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Rediscovering AnimalsĀ 

First Turkey Decides to Live

A nursing mother coyote got First Turkey in broad daylight. We had made the mistake of leaving the birds out in the yard while we took Poncho to the vet for his rabies shot.  Husband Don saved me the agony of viewing the tragedy by tossing the remaining drumsticks over the fence. Mother Coyote looked him over, saying "I'm not done here yet," with defiant body language. Scary. Luckily she wasn't in attack mode, preferring to leave the drumsticks rather than putting my 155-pound human on her menu.

First Turkey had been a real pet Every time we opened the back door she would come running to us, barking her greeting, "Ahrk ahrk ahrk." She bonded to us when her sibling poult refused to eat. They do that--refuse to eat. I understand that commercial operations run colored beads through turkey chick feeding trays so the goodies will hop around. Turkey poults decide that life is worth living if they can hunt.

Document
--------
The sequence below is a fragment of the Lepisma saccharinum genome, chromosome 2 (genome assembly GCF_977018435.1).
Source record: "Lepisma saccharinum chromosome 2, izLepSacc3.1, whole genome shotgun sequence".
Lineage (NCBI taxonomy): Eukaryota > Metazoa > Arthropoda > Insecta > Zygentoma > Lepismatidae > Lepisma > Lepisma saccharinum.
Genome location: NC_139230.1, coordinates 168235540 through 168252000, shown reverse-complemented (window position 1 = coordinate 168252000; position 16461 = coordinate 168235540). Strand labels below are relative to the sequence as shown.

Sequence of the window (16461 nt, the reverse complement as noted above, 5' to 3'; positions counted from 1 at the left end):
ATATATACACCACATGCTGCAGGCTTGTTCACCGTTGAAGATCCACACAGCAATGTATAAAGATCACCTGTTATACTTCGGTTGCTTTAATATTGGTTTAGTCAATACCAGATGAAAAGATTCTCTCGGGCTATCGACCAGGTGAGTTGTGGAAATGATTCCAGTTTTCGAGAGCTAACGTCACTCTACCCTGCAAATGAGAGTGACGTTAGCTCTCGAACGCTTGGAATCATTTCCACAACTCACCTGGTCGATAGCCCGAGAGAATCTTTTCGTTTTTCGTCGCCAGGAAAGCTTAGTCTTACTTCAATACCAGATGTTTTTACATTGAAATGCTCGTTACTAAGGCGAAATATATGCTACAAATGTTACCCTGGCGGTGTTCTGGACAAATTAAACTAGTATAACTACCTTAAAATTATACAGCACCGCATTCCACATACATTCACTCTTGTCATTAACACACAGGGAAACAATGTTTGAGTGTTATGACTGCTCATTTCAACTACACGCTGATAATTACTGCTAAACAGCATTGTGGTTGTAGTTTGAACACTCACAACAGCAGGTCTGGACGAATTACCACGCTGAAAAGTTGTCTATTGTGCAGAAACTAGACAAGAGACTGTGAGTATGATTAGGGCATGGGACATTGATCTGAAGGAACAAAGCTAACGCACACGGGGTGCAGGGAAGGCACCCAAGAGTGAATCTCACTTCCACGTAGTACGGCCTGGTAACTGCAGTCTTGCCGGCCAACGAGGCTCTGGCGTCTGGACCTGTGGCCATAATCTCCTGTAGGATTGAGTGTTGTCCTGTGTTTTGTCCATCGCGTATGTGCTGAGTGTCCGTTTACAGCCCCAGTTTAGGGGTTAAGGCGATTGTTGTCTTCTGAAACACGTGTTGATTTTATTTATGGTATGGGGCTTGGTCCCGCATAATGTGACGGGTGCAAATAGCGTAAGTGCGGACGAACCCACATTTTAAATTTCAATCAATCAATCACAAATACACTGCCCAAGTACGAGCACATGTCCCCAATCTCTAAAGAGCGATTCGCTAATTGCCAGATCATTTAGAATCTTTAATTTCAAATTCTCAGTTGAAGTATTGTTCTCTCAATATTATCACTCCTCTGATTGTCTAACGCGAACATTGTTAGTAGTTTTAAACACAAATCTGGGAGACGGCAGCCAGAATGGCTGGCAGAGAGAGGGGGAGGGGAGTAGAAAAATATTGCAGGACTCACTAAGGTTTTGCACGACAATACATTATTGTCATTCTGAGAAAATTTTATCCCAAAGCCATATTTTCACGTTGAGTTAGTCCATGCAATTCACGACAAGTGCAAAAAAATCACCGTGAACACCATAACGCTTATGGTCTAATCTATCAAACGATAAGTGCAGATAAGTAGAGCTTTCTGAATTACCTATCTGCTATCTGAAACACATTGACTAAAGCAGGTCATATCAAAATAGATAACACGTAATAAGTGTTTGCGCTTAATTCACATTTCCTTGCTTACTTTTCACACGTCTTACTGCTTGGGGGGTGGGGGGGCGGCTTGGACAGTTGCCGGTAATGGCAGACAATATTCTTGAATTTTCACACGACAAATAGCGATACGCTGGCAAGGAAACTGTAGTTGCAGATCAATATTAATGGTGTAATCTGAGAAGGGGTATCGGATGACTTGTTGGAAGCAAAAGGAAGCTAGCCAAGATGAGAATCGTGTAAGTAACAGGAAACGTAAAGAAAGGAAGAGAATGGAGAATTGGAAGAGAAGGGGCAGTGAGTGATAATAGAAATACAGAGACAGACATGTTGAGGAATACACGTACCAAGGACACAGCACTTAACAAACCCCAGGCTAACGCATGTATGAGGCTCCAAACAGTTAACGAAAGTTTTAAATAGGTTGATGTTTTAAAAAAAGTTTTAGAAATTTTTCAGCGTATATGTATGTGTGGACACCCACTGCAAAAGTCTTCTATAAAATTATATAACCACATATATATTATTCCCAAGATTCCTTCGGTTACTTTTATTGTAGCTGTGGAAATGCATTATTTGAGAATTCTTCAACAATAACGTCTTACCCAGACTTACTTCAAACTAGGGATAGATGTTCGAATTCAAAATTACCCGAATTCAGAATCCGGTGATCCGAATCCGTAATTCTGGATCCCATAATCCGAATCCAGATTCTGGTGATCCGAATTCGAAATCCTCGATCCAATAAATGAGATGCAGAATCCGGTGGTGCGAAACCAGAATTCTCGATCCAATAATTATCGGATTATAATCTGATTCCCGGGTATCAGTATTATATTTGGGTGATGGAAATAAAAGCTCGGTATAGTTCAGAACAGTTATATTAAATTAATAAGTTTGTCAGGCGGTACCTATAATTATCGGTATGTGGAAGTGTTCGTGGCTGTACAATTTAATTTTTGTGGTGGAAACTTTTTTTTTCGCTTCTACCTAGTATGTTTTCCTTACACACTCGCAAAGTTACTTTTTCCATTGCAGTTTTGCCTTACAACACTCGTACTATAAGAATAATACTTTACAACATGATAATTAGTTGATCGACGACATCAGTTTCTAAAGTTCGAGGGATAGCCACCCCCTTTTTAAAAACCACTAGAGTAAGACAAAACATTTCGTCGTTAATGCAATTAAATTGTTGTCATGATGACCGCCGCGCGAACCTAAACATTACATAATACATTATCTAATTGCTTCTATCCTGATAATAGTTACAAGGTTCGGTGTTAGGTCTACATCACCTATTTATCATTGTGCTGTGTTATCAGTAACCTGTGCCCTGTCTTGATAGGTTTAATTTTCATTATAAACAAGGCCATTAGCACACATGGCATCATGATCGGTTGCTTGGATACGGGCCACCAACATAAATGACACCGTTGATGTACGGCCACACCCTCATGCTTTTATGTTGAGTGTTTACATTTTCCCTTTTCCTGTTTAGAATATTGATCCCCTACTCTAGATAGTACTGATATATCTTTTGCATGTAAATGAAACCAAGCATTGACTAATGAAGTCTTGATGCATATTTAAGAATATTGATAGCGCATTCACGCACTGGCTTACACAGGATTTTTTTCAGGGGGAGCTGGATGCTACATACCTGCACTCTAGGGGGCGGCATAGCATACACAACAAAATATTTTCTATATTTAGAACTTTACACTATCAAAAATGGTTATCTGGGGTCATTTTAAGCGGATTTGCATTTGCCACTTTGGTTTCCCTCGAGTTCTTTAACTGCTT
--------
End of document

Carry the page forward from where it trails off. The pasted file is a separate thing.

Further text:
After several anxious moments catching yummy victims and inventing mother-turkey sounds--I think "bok bok bok" worked best--we finally convinced First Turkey that grasshoppers were not only delicious, but fun to hunt. She decided to live, and Don spent his two weeks off work on hands and knees hunting grasshoppers with her. They began to look pretty yummy to me, too, and to this day there are no grasshoppers in our backyard. First Turkey decimated the population during her ten good years.

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